Social media and race-disinformation in 2020 and beyond
Sept. 30-Oct. 1
Cathy Hughes School of Communications
The Cathy Hughes School of Communications presents its 10th annual social media event September 30-October 1, 2021. The year’s Social Media Symposium is titled “From COVID-19 to the Ballot Box: Social Media and Race-based Disinformation in 2020 and Beyond.” The two-day event focuses on dissecting how disinformation campaigns use systemic racism
to discourage Black participation in COVID vaccination protocols, voting and debates about reexamining police power following the murder of George Floyd.
This year’s conference returns after a one-year hiatus, disrupted by the global coronavirus pandemic.
“After witnessing the turmoil brought on by massive disinformation campaigns in last year’s presidential election, the George Floyd and Black Lives Matters protests, ongoing pandemic and multimedia, we felt that it was important to reconvene as a symposium to be part of the national conversation that interrogates how the black community can mitigate the harm caused by social media-promoted disinformation campaigns,” said Ingrid Sturgis, chair of the Department of Media, Journalism and Film.
Sturgis will serve as symposium co-chair, along with Dr. Tia Tyree, acting associate dean and Dr. Langmia Kehbuma, chair of the Department of Legal Strategic and Management Communications.
The NAACP has said disinformation—falsehoods and rumors, purposefully meant to cause harm—is “a perpetual attempt to tarnish and erode our democracy,” and is a critical issue for Black communities. It is also a growing media concern that is being investigated by such news organizations as the Associated Press, Politifact and the National Association of Black Journalists, as well as scholars, community activists and political activists.
The virtual event will convene thought leaders across disciplines to engage in a public discussion and share research opportunities, policy recommendations, resources, as well as techniques and tools to counter disinformation.
Mutale Nkonde is the leader and founder of AI for the People, a communications firm whose mission is to use art and culture to empower general audiences to combat racial bias in technological design. Prior to starting AI for the People, Nkonde worked in AI Governance. During that time, she was part of the team that introduced the Algorithmic Accountability Act, the DEEP FAKES Accountability Act, and the No Biometric Barriers to Housing Act, (reintroduced in 2021) to the US House of Representatives in 2019.
Yusuf Henriques, Founder & (CEO) of IndyGeneUS AI, a genomics company creating the world’s largest block-chain encrypted repository of indigenous and diasporic African clinical data for disease prevention and detection, drug discovery and development, clinical disease management, and precision health equity. As CEO, he leads strategic direction and partnerships as well as investor relations.
Other speakers and panelists include Professor Yanick Rice Lamb, a health and environmental journalist; Associate Professor Jennifer Thomas, a journalist and Fulbright Scholar, who speaks internationally on disinformation.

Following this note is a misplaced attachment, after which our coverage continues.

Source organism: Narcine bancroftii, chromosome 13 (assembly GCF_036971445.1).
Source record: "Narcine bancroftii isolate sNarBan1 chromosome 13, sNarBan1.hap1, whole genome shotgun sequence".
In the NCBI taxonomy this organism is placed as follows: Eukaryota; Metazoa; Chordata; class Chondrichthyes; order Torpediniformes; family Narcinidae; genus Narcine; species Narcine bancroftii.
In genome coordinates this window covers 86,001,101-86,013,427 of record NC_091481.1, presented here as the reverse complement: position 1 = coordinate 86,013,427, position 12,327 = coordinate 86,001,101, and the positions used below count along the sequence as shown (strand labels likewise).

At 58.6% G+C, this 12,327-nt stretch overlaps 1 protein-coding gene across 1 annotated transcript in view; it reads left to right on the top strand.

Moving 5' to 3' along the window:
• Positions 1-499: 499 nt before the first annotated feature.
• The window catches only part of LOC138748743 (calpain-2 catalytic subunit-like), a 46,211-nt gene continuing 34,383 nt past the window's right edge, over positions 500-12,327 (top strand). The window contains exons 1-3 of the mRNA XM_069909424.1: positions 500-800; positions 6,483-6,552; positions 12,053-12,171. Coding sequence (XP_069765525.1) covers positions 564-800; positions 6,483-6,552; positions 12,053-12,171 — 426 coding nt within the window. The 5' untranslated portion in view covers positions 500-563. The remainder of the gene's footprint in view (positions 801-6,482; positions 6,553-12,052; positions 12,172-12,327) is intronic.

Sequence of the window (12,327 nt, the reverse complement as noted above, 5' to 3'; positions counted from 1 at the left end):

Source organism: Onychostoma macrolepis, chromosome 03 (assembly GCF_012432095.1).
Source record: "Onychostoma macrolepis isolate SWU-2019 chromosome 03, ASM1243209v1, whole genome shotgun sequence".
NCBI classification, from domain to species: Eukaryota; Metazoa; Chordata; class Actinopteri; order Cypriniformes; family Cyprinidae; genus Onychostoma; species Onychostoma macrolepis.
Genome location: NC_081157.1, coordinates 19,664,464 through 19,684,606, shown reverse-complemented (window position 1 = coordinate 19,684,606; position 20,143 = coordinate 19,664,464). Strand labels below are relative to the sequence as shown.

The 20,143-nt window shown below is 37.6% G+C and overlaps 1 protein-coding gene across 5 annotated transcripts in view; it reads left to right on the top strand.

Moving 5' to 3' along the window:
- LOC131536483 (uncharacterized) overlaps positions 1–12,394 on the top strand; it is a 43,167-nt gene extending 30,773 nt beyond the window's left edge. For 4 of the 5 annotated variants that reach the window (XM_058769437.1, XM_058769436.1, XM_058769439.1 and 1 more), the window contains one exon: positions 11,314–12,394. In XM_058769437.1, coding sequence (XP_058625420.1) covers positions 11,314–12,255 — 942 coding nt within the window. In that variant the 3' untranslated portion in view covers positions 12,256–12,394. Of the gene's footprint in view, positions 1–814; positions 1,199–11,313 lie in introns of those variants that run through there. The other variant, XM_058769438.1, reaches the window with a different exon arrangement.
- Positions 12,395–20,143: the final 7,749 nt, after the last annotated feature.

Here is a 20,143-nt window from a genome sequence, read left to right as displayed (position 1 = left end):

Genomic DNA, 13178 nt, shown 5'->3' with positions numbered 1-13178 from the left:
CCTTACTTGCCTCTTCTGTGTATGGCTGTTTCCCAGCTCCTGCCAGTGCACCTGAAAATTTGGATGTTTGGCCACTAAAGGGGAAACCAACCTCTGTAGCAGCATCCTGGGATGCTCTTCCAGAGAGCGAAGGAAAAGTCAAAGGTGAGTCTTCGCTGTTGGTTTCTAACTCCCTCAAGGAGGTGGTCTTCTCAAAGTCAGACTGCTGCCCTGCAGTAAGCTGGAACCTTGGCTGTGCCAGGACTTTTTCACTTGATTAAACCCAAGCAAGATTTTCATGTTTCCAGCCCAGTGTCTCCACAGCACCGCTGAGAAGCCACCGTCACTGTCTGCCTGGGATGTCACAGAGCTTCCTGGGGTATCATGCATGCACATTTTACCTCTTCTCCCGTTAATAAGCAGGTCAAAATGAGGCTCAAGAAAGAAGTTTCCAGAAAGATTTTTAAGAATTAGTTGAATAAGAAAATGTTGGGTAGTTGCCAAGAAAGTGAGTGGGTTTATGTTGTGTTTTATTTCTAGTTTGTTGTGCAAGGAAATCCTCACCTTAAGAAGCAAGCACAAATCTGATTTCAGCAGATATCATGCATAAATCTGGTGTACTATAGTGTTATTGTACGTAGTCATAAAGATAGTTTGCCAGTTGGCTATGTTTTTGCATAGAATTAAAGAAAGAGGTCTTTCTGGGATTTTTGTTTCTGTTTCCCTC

The conference will present an overview of the interdisciplinary work of the Howard University Digital Informers Dr. Bahiyyah Muhammad, Associate Professor of Criminology, Department of Sociology and Criminology; Dr. Roger Caruth, Assistant Professor, Department of Strategic Legal Management Communications; Dr. Keesha Middlemass, Associate Professor, Department of Political Science; Angela Pashayan, doctoral student, Department of Political Science and Natalie Gayles, master’s student, School of Social Work.
Register for the event here: https://howard.zoom.us/meeting/register/tZwtdOqopjgsGdW1pJ4FRfy-3Qk-tmImZbkR
Thursday, Sept. 30, 2021
8:45 a.m. Opening Remarks
9 a.m. Welcome Dean Gracie Lawson Border
9:15 a.m.-10:15 a.m.
“Fake News” in the Current Journalism Environment
Moderator Yanick Rice Lamb
- Jennifer Thomas, Associate Professor, Howard University
- Angie Drobnic Holan, editor-in-chief, Politifact
10:20 a.m.-11:20 a.m.
Confronting Science Disinformation in the Media
Moderator: Jennifer Thomas
Flo McAfee, Environmental
Yanick Rice Lamb, Professor, Howard University
11:30 p.m.-12:30 p.m.
Independent Media as a Counterweight to Disinformation Targeted toward Communities of Color Online?”
DeVan Hankerson Madrigal, Research Manager, Center for Democracy & Technology, moderator
- Nora Benavidez, Senior Counsel and Director, Digital Justice and Civil Rights, Free Press
- Rachel Kuo, Postdoctoral Research Fellow at the Center for Information, Technology, and Public Life at the University of North Carolina-Chapel Hill
- Maria Rodriguez, Assistant Professor, University of Buffalo School of Social Work
- Saiph Savage, Assistant Professor, Northeastern University, Khoury College of Computer Sciences and Director of the Civic A.I. Lab
12:40 p.m.-1:40 p.m. KEYNOTE: Mutale Nkonde, Founding CEO, AI for the People
Nora Benavidez is Senior Counsel and Director, Digital Justice and Civil Rights at Free Press. She manages the organization’s efforts around platform and media accountability to defend against digital threats to democracy. In all aspects of her work, she seeks to defend the human dignity of all and overcome structural barriers to equity and justice. @attorneynora
Angie Drobnic Holan is the editor-in-chief of PolitiFact. She has extensive experience fact-checking the presidency, Congress and political campaigns, and was a reporter on the PolitiFact team that won the 2009 Pulitzer Prize for national reporting. She serves on the advisory board of the International Fact-Checking Network. @AngieHolan
DeVan Hankerson Madrigal is the Research Manager for Center for Democracy and Technology, and an advocate for improving technology access to expand individual rights and ensuring that more people share in the benefits of technological progress. At CDT, DeVan joins a research team focused on advancing human rights and civil liberties online. @dvhankerson
Rachel Kuo researches race, social movements, and digital technologies. She is currently a Postdoctoral Research Fellow at the Center for Information, Technology, and Public Life in the School of Information and Library Sciences at the University of North Carolina, Chapel Hill. Her current project interrogates the concept of ‘solidarity’ across media objects and platforms and demonstrates how technologies enhance and foreclose possibilities for political organization across uneven racial and class differences. (@rachelkuo)